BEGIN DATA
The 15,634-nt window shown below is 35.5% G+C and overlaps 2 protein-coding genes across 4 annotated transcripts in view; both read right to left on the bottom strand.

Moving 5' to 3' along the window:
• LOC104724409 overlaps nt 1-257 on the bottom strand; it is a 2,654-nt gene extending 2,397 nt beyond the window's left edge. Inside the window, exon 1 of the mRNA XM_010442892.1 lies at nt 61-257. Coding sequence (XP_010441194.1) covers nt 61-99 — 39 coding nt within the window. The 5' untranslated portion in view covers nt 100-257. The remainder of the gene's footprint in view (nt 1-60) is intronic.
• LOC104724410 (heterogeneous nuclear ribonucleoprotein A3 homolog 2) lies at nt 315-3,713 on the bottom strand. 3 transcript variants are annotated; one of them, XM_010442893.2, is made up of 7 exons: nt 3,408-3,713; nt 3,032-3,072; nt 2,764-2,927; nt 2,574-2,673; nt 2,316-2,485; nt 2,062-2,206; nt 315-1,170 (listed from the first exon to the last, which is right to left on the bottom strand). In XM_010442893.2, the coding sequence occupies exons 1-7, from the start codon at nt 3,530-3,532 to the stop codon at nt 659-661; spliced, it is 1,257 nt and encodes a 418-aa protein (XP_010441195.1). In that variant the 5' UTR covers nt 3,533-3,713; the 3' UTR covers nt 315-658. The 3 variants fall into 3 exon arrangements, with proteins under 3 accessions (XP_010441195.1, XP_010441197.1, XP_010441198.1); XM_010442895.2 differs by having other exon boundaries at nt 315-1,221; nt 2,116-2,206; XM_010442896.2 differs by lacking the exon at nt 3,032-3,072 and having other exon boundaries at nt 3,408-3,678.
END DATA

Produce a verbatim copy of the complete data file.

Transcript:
The 15,634-nt window shown below is 35.5% G+C and overlaps 2 protein-coding genes across 4 annotated transcripts in view; both read right to left on the bottom strand.

Moving 5' to 3' along the window:
• LOC104724409 overlaps nt 1-257 on the bottom strand; it is a 2,654-nt gene extending 2,397 nt beyond the window's left edge. Inside the window, exon 1 of the mRNA XM_010442892.1 lies at nt 61-257. Coding sequence (XP_010441194.1) covers nt 61-99 — 39 coding nt within the window. The 5' untranslated portion in view covers nt 100-257. The remainder of the gene's footprint in view (nt 1-60) is intronic.
• LOC104724410 (heterogeneous nuclear ribonucleoprotein A3 homolog 2) lies at nt 315-3,713 on the bottom strand. 3 transcript variants are annotated; one of them, XM_010442893.2, is made up of 7 exons: nt 3,408-3,713; nt 3,032-3,072; nt 2,764-2,927; nt 2,574-2,673; nt 2,316-2,485; nt 2,062-2,206; nt 315-1,170 (listed from the first exon to the last, which is right to left on the bottom strand). In XM_010442893.2, the coding sequence occupies exons 1-7, from the start codon at nt 3,530-3,532 to the stop codon at nt 659-661; spliced, it is 1,257 nt and encodes a 418-aa protein (XP_010441195.1). In that variant the 5' UTR covers nt 3,533-3,713; the 3' UTR covers nt 315-658. The 3 variants fall into 3 exon arrangements, with proteins under 3 accessions (XP_010441195.1, XP_010441197.1, XP_010441198.1); XM_010442895.2 differs by having other exon boundaries at nt 315-1,221; nt 2,116-2,206; XM_010442896.2 differs by lacking the exon at nt 3,032-3,072 and having other exon boundaries at nt 3,408-3,678.